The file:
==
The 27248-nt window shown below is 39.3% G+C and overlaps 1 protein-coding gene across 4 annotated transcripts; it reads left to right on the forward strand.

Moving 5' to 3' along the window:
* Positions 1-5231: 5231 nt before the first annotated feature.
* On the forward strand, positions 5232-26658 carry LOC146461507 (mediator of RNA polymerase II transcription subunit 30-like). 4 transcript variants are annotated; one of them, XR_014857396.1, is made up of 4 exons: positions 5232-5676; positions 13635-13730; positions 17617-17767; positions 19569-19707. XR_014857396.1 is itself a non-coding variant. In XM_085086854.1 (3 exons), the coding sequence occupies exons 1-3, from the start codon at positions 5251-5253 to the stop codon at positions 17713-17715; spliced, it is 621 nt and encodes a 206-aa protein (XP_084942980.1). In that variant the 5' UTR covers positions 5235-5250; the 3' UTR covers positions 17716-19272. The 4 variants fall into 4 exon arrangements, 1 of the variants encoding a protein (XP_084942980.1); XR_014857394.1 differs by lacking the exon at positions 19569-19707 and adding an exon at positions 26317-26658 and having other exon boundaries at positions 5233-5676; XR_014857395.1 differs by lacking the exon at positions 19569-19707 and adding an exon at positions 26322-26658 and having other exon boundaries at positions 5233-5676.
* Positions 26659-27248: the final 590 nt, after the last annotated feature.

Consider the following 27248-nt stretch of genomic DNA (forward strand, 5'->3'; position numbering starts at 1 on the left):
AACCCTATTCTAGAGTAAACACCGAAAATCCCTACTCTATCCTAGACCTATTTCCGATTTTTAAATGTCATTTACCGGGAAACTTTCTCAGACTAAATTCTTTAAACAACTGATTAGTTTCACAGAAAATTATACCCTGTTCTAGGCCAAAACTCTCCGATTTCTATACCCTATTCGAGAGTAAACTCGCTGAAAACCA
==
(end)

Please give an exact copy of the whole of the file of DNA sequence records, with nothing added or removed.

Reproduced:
The 27248-nt window shown below is 39.3% G+C and overlaps 1 protein-coding gene across 4 annotated transcripts; it reads left to right on the forward strand.

Moving 5' to 3' along the window:
* Positions 1-5231: 5231 nt before the first annotated feature.
* On the forward strand, positions 5232-26658 carry LOC146461507 (mediator of RNA polymerase II transcription subunit 30-like). 4 transcript variants are annotated; one of them, XR_014857396.1, is made up of 4 exons: positions 5232-5676; positions 13635-13730; positions 17617-17767; positions 19569-19707. XR_014857396.1 is itself a non-coding variant. In XM_085086854.1 (3 exons), the coding sequence occupies exons 1-3, from the start codon at positions 5251-5253 to the stop codon at positions 17713-17715; spliced, it is 621 nt and encodes a 206-aa protein (XP_084942980.1). In that variant the 5' UTR covers positions 5235-5250; the 3' UTR covers positions 17716-19272. The 4 variants fall into 4 exon arrangements, 1 of the variants encoding a protein (XP_084942980.1); XR_014857394.1 differs by lacking the exon at positions 19569-19707 and adding an exon at positions 26317-26658 and having other exon boundaries at positions 5233-5676; XR_014857395.1 differs by lacking the exon at positions 19569-19707 and adding an exon at positions 26322-26658 and having other exon boundaries at positions 5233-5676.
* Positions 26659-27248: the final 590 nt, after the last annotated feature.

Consider the following 27248-nt stretch of genomic DNA (forward strand, 5'->3'; position numbering starts at 1 on the left):
AACCCTATTCTAGAGTAAACACCGAAAATCCCTACTCTATCCTAGACCTATTTCCGATTTTTAAATGTCATTTACCGGGAAACTTTCTCAGACTAAATTCTTTAAACAACTGATTAGTTTCACAGAAAATTATACCCTGTTCTAGGCCAAAACTCTCCGATTTCTATACCCTATTCGAGAGTAAACTCGCTGAAAACCA